Note on election coverage: The Coast has reached out to the federal Liberal, Conservative and Green parties to request interviews with their respective leaders. The Liberals declined but offered an interview with local candidate Andy Fillmore, and the Conservatives and Greens have yet to respond.
Jagmeet Singh says there’s one issue that seems to have unified Canadians he’s met along this summer’s campaign trail. “Housing is actually the top concern everywhere in Canada,” the federal NDP leader says in an interview over Zoom.
“Of course the homelessness problem which is becoming bigger and bigger, in Halifax we’ve seen a lot of tents being set up. So it’s a big problem, not just in Halifax but everywhere,” Singh says.
In the August provincial election, Nova Scotia's NDP won in three urban Halifax ridings campaigning largely on rent control, while Tim Houston’s Progressive Conservatives secured a majority government. Houston, who campaigned on a promise to overhaul and invest in health care, led his party to victory winning 31 of 55 ridings in Nova Scotia. It’s clear Houston is opposed to rent control, but it's not clear what the province will do to address the housing crisis.
Nova Scotia’s temporary rent control measure, put in place by former premier Iain Rankin’s Liberal government, is tied to the public health state of emergency. It’s scheduled to end on February 1 or when the order is lifted, whichever comes first. A temporary extension is not off the table.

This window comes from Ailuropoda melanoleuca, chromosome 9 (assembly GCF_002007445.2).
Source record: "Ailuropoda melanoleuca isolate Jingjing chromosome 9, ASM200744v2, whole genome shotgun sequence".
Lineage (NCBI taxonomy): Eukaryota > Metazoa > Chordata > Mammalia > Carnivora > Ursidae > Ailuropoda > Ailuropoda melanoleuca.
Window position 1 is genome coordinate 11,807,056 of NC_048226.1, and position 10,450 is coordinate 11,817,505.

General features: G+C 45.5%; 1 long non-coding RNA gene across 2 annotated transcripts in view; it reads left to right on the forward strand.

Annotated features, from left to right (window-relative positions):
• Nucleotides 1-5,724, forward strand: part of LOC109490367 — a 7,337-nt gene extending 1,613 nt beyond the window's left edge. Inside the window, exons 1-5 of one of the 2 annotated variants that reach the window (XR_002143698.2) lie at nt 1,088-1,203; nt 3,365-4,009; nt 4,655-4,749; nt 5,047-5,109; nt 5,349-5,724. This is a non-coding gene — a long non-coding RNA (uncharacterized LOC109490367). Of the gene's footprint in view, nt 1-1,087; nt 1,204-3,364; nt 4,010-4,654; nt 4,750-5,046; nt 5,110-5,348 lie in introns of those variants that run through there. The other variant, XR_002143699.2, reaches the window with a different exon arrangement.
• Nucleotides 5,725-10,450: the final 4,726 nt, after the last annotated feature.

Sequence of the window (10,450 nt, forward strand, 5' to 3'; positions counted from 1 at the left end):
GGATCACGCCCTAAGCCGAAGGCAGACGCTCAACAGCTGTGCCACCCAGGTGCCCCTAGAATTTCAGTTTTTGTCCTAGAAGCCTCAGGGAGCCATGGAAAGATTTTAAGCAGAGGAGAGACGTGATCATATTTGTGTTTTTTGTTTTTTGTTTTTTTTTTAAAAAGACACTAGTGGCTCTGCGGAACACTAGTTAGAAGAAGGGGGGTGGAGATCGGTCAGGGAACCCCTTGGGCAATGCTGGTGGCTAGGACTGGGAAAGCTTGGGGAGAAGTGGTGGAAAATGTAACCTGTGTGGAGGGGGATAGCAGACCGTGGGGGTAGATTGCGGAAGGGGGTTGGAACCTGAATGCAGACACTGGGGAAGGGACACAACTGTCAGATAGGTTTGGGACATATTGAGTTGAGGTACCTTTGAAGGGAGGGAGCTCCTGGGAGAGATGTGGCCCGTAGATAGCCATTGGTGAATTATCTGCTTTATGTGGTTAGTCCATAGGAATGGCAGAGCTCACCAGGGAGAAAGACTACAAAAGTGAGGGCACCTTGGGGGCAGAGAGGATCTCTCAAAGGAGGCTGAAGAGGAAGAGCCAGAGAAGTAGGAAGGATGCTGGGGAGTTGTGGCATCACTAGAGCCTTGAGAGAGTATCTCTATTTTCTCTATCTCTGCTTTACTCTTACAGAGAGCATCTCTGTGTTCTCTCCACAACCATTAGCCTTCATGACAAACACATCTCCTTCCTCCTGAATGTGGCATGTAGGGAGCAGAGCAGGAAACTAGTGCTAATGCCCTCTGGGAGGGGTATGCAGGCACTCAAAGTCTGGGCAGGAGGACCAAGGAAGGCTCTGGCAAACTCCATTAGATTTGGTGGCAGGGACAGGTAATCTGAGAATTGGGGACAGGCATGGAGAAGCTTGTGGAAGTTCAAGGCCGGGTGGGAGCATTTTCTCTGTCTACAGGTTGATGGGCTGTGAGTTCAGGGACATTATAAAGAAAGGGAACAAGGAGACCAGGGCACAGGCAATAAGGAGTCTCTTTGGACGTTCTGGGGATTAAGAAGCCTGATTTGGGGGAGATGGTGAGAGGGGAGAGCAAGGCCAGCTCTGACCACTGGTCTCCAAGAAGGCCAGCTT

“I hear this from everyone, young families that want to grow their family but can’t find a place they can afford, so they choose not to. It’s a pretty sad reason not to grow a family, and I think that speaks to how bad this crisis is,” Singh says.
“And that’s not just an urban situation, it’s not just a problem in big cities. We’re seeing that problem in rural communities as well, people can’t afford housing anywhere.”
Singh says he believes in rent control, though federally he would have no jurisdiction to implement it. His platform includes building 500,000 units of affordable housing in 10 years, with half done in the first five years and a $5,000 rental subsidy.
The subsidy would ideally “help people out immediately while we make the changes to help fix the housing problem in the long term,” says Singh.
The NDP leader also spoke about voting access, which has been a concern for some during this pandemic-time election which won’t have a campus vote program for college and university students. Elections Canada said the lack of campus voting was due to the snap election call COVID-19 factors.
“We want to make it easier to vote and to bring back voting on campuses,” Singh says. “We’ve been pushing to get more people to vote. We want to push the voting age to 16. If folks vote in high school, that will create a culture of voting that they’ll continue throughout their lives.”
Singh says he worries the overlapping provincial and federal election campaigns in Nova Scotia could discourage people from voting, and he repeated the NDP’s call for fixed election dates. Neither Canada nor Nova Scotia has set voting days.
Canada’s 44th general election falls this Monday, September 20.